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Old 04-23-2013, 02:03 AM   #1
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125 used tank and sump

I am pretty excited. I ran across a good deal on a 125 gallon reef ready tank, cabinet, wet/dry sump, sand, rock and even an Asfur Angelfish. My dilemma, is I don't want to use bio balls. I would like to get rid of them but I do like the idea of a refugium for macro algae and copepod reproduction. Also I need to use this sump. Although it was a very good deal, it tapped my extra funds for a while. The sump is an "L" shape if you lay the L on its back. The short leg sticking up is where the water flows in from the tank. It has a drawer for floss media of some sort, a compartment (doesn't look like it opens) for the bio balls, then the water drains through a small compartment with some type of hard sponge filter into a larger compartment which I assume is where I put my skimmer and heater before it returns to the tank. Any suggestions on revamping this sump to use with no bio balls?
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Old 04-23-2013, 02:06 AM   #2
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It also came with a light but he had FOWLR and it isn't a very good light. I am going to mount lights in the canopy as I am going to have some corals in it. Also I am going to replace the pump with a stronger one then it currently has for better circulation.
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Old 04-23-2013, 02:58 AM   #3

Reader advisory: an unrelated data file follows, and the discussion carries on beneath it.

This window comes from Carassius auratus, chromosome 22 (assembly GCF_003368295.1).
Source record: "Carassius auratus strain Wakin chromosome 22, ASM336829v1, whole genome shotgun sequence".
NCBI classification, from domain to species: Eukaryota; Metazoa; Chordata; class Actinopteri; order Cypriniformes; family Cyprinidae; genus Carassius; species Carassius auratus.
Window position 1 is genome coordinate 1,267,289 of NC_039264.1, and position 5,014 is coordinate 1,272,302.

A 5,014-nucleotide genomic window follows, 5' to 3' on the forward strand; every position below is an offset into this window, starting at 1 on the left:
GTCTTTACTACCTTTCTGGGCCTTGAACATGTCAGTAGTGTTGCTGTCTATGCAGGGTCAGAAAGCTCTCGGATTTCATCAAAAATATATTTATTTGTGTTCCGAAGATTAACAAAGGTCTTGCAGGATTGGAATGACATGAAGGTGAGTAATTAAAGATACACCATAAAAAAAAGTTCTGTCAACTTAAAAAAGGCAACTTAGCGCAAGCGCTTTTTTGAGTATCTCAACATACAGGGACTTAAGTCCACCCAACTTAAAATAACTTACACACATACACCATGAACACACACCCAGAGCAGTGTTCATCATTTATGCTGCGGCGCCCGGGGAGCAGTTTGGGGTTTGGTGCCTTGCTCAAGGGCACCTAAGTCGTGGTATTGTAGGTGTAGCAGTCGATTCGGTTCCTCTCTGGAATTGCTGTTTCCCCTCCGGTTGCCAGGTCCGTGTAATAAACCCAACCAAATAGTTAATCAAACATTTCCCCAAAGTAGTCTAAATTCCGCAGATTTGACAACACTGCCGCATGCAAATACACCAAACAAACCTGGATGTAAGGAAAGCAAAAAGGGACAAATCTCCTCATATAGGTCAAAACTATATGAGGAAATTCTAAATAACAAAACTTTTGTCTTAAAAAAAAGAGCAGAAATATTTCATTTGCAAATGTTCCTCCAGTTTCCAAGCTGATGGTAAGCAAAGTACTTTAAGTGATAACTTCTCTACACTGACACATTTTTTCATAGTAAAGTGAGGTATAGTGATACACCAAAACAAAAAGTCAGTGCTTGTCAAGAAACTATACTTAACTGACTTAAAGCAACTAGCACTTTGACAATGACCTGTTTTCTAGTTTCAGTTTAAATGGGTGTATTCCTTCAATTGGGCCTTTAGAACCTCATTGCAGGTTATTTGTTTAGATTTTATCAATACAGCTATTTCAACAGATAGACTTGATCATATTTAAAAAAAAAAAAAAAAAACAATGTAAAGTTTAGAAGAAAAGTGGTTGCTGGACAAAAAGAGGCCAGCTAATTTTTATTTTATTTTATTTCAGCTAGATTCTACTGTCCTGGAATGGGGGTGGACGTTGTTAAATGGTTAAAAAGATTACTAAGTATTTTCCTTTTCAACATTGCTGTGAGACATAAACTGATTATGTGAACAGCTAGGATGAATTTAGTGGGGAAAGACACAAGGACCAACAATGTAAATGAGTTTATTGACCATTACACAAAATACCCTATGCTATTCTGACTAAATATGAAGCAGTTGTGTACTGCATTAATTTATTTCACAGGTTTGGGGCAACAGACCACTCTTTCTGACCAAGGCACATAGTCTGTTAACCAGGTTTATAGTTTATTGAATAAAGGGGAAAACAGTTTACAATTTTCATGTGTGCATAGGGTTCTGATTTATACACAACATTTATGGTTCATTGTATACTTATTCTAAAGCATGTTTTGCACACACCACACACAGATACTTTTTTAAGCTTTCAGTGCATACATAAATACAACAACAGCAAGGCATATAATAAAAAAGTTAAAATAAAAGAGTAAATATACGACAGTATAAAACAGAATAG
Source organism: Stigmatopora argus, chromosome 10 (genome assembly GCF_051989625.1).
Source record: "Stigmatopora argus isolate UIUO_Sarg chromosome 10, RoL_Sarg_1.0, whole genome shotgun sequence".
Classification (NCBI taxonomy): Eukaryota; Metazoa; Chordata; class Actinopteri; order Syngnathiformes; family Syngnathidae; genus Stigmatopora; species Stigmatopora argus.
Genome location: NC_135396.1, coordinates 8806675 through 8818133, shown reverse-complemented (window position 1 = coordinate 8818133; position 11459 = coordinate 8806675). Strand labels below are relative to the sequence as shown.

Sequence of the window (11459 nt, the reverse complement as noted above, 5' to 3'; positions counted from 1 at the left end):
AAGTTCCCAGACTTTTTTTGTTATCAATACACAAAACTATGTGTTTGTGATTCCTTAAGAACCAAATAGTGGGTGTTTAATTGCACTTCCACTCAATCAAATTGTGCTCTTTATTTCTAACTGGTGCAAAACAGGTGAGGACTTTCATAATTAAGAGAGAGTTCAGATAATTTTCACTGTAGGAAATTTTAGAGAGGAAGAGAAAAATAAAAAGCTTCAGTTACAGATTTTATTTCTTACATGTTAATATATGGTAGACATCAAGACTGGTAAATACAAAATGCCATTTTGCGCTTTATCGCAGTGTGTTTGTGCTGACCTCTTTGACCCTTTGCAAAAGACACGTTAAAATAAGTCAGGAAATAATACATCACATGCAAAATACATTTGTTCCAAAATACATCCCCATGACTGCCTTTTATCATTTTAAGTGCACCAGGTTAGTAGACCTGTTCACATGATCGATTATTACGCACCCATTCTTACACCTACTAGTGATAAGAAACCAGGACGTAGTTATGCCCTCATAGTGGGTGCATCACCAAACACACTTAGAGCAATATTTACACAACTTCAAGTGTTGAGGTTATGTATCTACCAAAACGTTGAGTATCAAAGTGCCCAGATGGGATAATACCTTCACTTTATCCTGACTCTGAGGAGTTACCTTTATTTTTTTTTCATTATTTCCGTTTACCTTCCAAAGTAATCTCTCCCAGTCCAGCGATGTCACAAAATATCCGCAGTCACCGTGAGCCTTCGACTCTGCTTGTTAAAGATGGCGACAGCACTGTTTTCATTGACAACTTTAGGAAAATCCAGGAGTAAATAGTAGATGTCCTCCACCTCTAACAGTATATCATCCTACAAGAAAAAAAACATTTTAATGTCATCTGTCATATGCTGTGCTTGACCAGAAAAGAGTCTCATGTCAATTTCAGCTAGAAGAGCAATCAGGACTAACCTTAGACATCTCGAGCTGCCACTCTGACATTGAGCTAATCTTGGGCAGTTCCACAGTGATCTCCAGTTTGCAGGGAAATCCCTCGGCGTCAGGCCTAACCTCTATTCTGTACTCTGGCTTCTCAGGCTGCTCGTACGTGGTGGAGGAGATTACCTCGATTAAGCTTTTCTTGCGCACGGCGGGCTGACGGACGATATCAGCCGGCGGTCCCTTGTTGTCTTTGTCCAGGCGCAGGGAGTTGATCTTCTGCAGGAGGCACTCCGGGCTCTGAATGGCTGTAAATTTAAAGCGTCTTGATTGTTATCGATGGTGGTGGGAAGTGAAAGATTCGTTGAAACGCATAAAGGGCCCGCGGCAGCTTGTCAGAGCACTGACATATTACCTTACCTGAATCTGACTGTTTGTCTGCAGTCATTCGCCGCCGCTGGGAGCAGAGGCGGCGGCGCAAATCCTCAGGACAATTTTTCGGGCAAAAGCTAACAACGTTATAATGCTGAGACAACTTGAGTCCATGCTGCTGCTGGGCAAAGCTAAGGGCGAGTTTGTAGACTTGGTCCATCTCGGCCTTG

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Well you could just pull all the balls out, and shelves and then just let it work as a simple sump. Add live rock for filtration and put your skimmer where it normally goes. That would prob be best bet for now. Another option is to just use it as a wet/dry until you can build a sump or Fuge out of a tank. I ran a wet/dry on my 90 for about a month until I finished my sump for my predator tank. Fish only tanks will do fine with bio balls, I wouldn't keep it for long run purposes tho. They like to produce nitrates over time.
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Old 04-23-2013, 06:24 AM   #4
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Well you could just pull all the balls out, and shelves and then just let it work as a simple sump. Add live rock for filtration and put your skimmer where it normally goes. That would prob be best bet for now. Another option is to just use it as a wet/dry until you can build a sump or Fuge out of a tank. I ran a wet/dry on my 90 for about a month until I finished my sump for my predator tank. Fish only tanks will do fine with bio balls, I wouldn't keep it for long run purposes tho. They like to produce nitrates over time.
The fact that they like to produce nitrates is why I don't want to use the bio balls. Is there any reason it wouldn't work as a sump long term? I plan only putting live rock in the tank already. I have about 60 lbs in my 45gallon. I'll probably have close to 200 lbs in this one.
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Old 04-23-2013, 11:55 AM   #5
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The fact that they like to produce nitrates is why I don't want to use the bio balls. Is there any reason it wouldn't work as a sump long term? I plan only putting live rock in the tank already. I have about 60 lbs in my 45gallon. I'll probably have close to 200 lbs in this one.